I recently mentioned to someone on twitter that I want to do a blog post on “bad words” but I was too lazy to do research. I’m still too lazy to do research, but here is a post anyway. Had I done research, I would begin this post with a history of the words and maybe discussed how they were man made and that society has decided that they are “bad” so technically, society could at any time decide they are no longer “bad”. The only non-negotiables would be the ones taking the Lord’s name in vain. That is not a man made rule and can’t be changed by man. The rest? All societal based. Maybe some day I won’t be too lazy to flesh out that part. Today is not that day.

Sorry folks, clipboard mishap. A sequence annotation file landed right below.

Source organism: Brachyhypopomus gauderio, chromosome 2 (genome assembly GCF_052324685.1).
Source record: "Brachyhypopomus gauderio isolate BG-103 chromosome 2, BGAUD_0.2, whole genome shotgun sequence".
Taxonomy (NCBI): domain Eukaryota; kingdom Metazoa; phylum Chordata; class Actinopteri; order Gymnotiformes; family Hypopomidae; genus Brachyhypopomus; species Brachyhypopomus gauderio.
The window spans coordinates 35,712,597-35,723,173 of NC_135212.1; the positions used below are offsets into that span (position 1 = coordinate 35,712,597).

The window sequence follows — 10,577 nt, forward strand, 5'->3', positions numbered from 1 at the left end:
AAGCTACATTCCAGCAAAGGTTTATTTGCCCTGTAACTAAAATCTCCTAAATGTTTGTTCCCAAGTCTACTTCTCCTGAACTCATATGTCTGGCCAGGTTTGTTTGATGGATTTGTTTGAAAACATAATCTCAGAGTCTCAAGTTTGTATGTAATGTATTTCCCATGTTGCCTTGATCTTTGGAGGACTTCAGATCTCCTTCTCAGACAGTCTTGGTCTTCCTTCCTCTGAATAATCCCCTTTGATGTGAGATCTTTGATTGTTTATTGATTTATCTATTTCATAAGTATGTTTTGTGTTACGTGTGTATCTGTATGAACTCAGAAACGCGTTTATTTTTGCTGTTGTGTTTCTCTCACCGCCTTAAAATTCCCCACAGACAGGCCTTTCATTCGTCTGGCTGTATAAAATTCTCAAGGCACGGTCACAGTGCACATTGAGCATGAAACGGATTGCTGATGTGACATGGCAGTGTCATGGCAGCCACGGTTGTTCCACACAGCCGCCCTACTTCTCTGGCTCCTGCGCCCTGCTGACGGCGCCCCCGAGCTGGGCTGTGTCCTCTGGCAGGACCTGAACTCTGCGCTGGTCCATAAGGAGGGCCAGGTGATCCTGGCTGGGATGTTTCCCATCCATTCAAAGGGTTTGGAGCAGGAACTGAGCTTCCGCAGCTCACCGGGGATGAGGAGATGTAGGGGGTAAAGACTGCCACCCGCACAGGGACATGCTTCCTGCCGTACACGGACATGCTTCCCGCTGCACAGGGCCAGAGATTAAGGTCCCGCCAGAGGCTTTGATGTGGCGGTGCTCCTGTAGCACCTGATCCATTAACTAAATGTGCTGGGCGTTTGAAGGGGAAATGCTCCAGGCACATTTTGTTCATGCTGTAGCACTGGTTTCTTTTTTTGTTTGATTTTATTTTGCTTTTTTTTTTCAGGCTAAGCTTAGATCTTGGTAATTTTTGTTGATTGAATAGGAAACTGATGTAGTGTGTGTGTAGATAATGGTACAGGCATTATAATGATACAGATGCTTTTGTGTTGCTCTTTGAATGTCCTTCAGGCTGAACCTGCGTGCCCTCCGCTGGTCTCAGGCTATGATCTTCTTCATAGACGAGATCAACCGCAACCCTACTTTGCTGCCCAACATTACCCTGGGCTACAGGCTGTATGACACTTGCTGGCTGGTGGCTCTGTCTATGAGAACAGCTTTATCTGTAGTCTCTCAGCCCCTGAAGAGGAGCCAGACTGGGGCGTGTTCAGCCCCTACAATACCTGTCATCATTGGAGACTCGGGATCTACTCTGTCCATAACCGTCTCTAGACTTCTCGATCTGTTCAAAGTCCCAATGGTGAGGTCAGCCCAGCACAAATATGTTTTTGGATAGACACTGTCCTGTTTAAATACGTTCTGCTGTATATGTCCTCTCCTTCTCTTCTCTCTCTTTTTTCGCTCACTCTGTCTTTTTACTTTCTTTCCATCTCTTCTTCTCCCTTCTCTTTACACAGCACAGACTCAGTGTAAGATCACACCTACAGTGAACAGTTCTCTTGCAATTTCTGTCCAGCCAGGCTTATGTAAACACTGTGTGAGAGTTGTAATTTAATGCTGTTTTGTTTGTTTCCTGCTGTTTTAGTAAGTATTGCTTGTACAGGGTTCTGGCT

What I will talk about is intent. Society has decided that the above words are bad and that we shouldn’t say them. As you can see from the title(adapted from the TV edit of Snakes on a Plane) we get by this by replacing the “bad words” with words that society has decided are ok. We use words like darn, dang it, fudge, oh my gosh, etc. when we really mean the other ones. My question is, if you really want to say f&@$ and instead you say fudge in the same exact tone of voice isn’t the intent the same and in essence, making fudge a bad word in that instance? If I’m driving and I get angry( a common occurrence) and I yell fudge instead of the other word is that really better? Wouldn’t it be better to deal with my anger instead? In non- anger situations, wouldn’t it be better to just expand your vocabulary than using “better bad words”? If I decide a random word offends me, can I justifiably ask others to stop saying it? Finally, are we too caught up on the “bad words”? Does it really matter that much, especially in written work if the author uses these words?